posturban transformation

The May 29th issue of the Economist finally came today and it has one of the most intelligent articles about suburbs that I’ve read lately. It comes back to one of the key issues for my Network City project. Cities, as Lewis Wirth pointed out in his seminal article, Urbanism as a Way of Life, had traditionally been places of difference, places in which individuals from rural backgrounds were deterritorialized (to use Deleuzean terms) to become new, urban beings. But something strange has happened over the last two decades.

The Economist piece "An Age of Transformation" talks about how minorities, immigrants, and increasingly, gays and lesbians are leaving cities (one staggering statistic: at current rates of departure, there will not be a single African American in Los Angeles by 2050). As the global city becomes increasingly homogeneous, today’s advocates of the creative city may seem as backwards to us as Corbusier did to Jane Jacobs. 

 

The May 29th issue of the Economist finally came today and it has one of the most intelligent articles about suburbs that I’ve read lately. It comes back to one of the key issues for my Network City project. Cities, as Lewis Wirth pointed out in his seminal article, Urbanism as a Way of Life, had traditionally been places of difference, places in which individuals from rural backgrounds were deterritorialized (to use Deleuzean terms) to become new, urban beings. But something strange has happened over the last two decades.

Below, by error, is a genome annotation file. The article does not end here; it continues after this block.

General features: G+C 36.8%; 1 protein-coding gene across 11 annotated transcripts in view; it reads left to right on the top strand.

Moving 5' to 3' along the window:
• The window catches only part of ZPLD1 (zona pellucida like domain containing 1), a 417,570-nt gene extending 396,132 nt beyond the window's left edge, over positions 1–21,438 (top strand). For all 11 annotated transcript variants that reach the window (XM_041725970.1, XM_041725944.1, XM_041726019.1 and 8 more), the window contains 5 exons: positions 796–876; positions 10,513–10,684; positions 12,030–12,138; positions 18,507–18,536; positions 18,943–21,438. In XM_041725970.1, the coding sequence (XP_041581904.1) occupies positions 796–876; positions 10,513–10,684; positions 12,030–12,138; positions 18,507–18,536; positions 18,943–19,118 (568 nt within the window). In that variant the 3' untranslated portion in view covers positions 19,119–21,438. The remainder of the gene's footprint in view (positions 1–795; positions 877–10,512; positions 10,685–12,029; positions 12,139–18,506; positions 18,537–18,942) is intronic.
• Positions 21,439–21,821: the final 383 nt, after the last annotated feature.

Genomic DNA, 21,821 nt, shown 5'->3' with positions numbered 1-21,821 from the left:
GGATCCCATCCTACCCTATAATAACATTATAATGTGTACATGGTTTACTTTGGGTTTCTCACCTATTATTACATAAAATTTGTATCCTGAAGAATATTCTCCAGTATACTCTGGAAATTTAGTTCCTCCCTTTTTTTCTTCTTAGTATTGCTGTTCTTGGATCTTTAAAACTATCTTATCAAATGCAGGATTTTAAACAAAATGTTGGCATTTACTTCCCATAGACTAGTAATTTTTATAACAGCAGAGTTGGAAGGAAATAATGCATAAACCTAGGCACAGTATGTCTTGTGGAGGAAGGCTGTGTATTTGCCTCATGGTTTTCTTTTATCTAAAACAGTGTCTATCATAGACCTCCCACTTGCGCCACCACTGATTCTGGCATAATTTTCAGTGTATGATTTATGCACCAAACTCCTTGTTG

The Economist piece "An Age of Transformation" talks about how minorities, immigrants, and increasingly, gays and lesbians are leaving cities (one staggering statistic: at current rates of departure, there will not be a single African American in Los Angeles by 2050). As the global city becomes increasingly homogeneous, today’s advocates of the creative city may seem as backwards to us as Corbusier did to Jane Jacobs. 

 

2 thoughts on “posturban transformation

  1. global suburb
    it’s not just the changing american suburbia that has distorted the notion of suburb. suburbs, like anything else americana, were exported to europe and latin america throughout the fifties and sixties, and more recently to asia, and i’m not only talking about these mock-up copycat suburbs (orange county china etc.) the suburban germ has been mutating for quite some time now. i spotted an exhibit at mimi zeiger’s blog (worlds away at the walker art center), which seems terribly interesting as well.

    http://design.walkerart.org/worldsaway/

  2. Does suburb or suburbia even
    Does suburb or suburbia even have any meaning now? I can think of dozens of types of suburbs in the East Coast, off the top of my head. I find it difficult to pin down the exact distinction between city and suburb that the article notes, beyond geographic and political boundaries, which have been relatively static since the 1920s, more or less. (Unless a consolidation like Marion County/Indianapolis.) Though the demographic shifts the Economist notes are interesting, I feel this is more the case of journalism catching up with post-1945 urbanism sixty years late. Does every article on suburbs have to mention Levittown (not to mention cite Kunstler or the tedious Kotkin)?

    Also, not necessarily a propos, but for some reason popped into my head:

    New York is gradually, year by year, becoming the home of the very rich and the very poor.

    New York Herald (April 19, 1877)

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